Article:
I started picking my way through a small expanse of woods.  The vegetation was tall, thick, and seemed full of mystery and life.  I didn’t notice the lights come on at the long forgotten art exhibit, nor did I hear the appreciative applause.  I thought I saw movement and twinkling up ahead.  As I pursued it, I could swear I heard faint laughter.  I was oblivious to the rapidly darkening sky and the disappearing gardens.

Any construction of "was [verb]ing" invites further scrutiny—we can almost always lose the "was" by changing the "ing" to "ed."

"Off towards" can lose the "off," and "towards" should lose the "s". It's not wrong, but there are some especially in editor circles who are annoyed by "towards," "backwards," and so forth, but nobody is annoyed by "toward," "backward," etc.

"While thinking about this" is redundant with the fact that she's thinking about this.
"Figuring that at least I could" = "to", "get away from" = "escape".

That Mom and Dad were oblivious is a POV glitch—she can't read her parents' minds, though she may often think she can. Either way, that's a big tell instead of a show, and we already know they're busy letting the artist fawn all over them...so let's boil it out.

So now that we're down to one sentence, let's combine it with the next paragraph.

"Started [verb]ing" and its cousin "began to" should only ever be used if it's important to the plot that the event in question is interrupted. A small expanse of woods is a copse, woods are comprised of trees which are tall, "was" is an evil verb, and "seemed" is poison—from a narrator's POV, anything that seems, is. How about, "The thick vegetation embraced me with its mystery and life."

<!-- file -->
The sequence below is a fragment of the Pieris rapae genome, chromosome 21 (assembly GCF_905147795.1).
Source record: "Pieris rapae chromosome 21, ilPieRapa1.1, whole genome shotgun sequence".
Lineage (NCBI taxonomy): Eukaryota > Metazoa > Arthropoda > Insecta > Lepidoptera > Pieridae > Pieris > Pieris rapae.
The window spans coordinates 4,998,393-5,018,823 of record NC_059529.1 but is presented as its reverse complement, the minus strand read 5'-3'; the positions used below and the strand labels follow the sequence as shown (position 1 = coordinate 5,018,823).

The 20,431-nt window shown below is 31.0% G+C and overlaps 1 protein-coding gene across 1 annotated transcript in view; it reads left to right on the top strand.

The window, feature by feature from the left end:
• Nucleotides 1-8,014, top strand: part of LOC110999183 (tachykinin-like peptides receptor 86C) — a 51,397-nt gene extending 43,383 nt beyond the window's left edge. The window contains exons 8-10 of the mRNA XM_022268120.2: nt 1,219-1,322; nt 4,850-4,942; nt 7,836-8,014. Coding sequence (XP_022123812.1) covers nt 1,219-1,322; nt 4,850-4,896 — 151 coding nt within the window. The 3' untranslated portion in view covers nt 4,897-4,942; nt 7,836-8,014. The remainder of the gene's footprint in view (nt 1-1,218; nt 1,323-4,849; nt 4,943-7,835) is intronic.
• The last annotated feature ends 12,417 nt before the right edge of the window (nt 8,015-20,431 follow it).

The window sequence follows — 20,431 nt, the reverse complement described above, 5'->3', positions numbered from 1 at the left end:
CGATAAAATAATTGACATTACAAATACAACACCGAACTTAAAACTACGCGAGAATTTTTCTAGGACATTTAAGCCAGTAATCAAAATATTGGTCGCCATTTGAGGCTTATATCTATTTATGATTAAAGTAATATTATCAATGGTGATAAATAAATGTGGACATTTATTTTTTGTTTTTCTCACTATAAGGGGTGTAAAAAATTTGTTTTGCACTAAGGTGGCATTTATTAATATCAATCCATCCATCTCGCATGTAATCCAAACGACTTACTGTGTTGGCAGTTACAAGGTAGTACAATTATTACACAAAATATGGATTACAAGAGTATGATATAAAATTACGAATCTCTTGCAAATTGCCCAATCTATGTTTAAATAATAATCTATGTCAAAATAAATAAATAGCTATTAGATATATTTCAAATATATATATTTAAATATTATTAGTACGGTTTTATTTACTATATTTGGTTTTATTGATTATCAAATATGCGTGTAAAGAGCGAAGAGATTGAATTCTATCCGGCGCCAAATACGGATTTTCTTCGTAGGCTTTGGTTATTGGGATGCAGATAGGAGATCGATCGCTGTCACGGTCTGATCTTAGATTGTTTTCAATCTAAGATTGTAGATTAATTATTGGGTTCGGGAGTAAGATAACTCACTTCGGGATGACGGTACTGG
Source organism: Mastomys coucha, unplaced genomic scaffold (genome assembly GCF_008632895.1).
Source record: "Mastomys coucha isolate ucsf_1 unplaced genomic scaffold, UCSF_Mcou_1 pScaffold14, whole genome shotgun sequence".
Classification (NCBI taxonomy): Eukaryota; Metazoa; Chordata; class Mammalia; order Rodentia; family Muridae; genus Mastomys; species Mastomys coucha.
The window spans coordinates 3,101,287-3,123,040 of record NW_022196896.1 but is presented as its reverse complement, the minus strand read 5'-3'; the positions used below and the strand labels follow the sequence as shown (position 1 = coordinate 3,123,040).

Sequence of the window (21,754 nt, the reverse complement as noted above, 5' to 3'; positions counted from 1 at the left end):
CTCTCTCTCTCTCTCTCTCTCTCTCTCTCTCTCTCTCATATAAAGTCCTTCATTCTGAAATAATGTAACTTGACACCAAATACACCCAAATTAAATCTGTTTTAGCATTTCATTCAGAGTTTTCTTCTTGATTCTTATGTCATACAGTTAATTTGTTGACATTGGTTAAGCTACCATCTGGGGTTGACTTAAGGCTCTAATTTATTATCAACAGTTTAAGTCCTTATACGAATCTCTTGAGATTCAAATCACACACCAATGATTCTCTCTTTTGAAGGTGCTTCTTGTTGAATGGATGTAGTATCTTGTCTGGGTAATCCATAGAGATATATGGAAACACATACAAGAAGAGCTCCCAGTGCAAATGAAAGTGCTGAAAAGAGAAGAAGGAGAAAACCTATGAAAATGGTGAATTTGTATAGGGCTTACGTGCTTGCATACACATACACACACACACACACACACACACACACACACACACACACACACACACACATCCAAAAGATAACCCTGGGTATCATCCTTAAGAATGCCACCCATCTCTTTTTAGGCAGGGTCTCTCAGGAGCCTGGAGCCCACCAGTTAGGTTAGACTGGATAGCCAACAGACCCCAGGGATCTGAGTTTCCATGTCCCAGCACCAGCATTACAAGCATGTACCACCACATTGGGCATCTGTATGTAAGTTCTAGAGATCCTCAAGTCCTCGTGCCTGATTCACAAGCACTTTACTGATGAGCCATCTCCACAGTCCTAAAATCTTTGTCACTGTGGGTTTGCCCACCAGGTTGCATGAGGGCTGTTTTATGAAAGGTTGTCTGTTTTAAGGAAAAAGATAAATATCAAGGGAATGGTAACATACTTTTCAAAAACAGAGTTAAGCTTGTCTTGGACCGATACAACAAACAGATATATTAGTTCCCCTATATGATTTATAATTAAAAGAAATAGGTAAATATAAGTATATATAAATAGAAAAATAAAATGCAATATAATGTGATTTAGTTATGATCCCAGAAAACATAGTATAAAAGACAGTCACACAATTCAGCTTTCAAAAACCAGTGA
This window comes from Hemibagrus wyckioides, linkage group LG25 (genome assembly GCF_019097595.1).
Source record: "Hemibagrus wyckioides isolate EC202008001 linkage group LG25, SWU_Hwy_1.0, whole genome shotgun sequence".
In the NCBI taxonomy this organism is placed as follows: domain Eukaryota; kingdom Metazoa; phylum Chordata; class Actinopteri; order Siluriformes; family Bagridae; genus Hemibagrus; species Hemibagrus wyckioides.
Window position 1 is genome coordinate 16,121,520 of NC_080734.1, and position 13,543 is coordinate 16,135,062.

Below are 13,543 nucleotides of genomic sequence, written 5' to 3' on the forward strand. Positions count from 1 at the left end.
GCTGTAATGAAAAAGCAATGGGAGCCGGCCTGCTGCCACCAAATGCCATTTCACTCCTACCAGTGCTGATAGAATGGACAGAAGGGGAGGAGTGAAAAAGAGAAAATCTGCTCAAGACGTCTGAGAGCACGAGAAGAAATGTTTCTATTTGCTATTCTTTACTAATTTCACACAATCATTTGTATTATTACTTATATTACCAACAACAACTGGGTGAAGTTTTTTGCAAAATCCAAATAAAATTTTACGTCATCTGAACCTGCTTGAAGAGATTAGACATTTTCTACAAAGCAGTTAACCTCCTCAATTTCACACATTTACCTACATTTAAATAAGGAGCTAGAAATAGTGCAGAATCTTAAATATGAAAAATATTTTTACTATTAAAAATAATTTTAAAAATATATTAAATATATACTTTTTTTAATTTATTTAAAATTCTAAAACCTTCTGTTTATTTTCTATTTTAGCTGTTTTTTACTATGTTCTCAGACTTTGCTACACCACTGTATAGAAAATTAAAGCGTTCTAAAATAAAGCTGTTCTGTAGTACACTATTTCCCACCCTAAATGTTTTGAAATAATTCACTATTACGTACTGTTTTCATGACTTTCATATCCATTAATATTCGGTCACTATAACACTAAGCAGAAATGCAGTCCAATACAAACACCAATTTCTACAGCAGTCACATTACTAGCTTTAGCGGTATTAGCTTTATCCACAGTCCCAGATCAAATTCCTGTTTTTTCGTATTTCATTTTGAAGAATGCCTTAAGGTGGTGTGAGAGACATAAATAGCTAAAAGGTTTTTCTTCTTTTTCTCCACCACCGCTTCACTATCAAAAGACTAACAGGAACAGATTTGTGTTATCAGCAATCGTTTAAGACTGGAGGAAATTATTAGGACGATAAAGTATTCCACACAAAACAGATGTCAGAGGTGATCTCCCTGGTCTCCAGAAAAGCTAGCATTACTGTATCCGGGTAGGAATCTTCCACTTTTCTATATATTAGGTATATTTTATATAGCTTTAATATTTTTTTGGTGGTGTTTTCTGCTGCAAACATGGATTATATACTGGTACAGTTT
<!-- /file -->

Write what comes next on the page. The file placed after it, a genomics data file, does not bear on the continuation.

Not noticing and not hearing violate three tenets of fiction writing: One, they're telling what didn't happen, two, they're using sensory verbs, and three, they're POV glitches. From her POV, anything she doesn't notice or sense doesn't happen.

"I thought I saw" is another double-whammy. "I thought" is equivalent to "seemed," and "I saw" is never necessary. "I could swear I heard" is the same construction, with the same flaws.

The final sentence is again something she's oblivious to, so we need to either make it something she notices, or boil it out.

I meandered toward the woods to escape that horrid event. The thick vegetation embraced me with its mystery and life. Something twinkled up ahead. I pursued it to faint laughter.

All of a sudden I realized that I was lost.  I thought I had been following a path, but when I looked back, the path was gone.

This is a tell that could be a show, and will convey the obliviousness stated in the previous paragraph. Let's try something like this:

I stopped, and recognized nothing in the fading light. No path, no party, not even a glimpse of the manor lights.

Whooooosh!  Something flew past my head!
I panicked.  Stupidly, I ran further into the woods.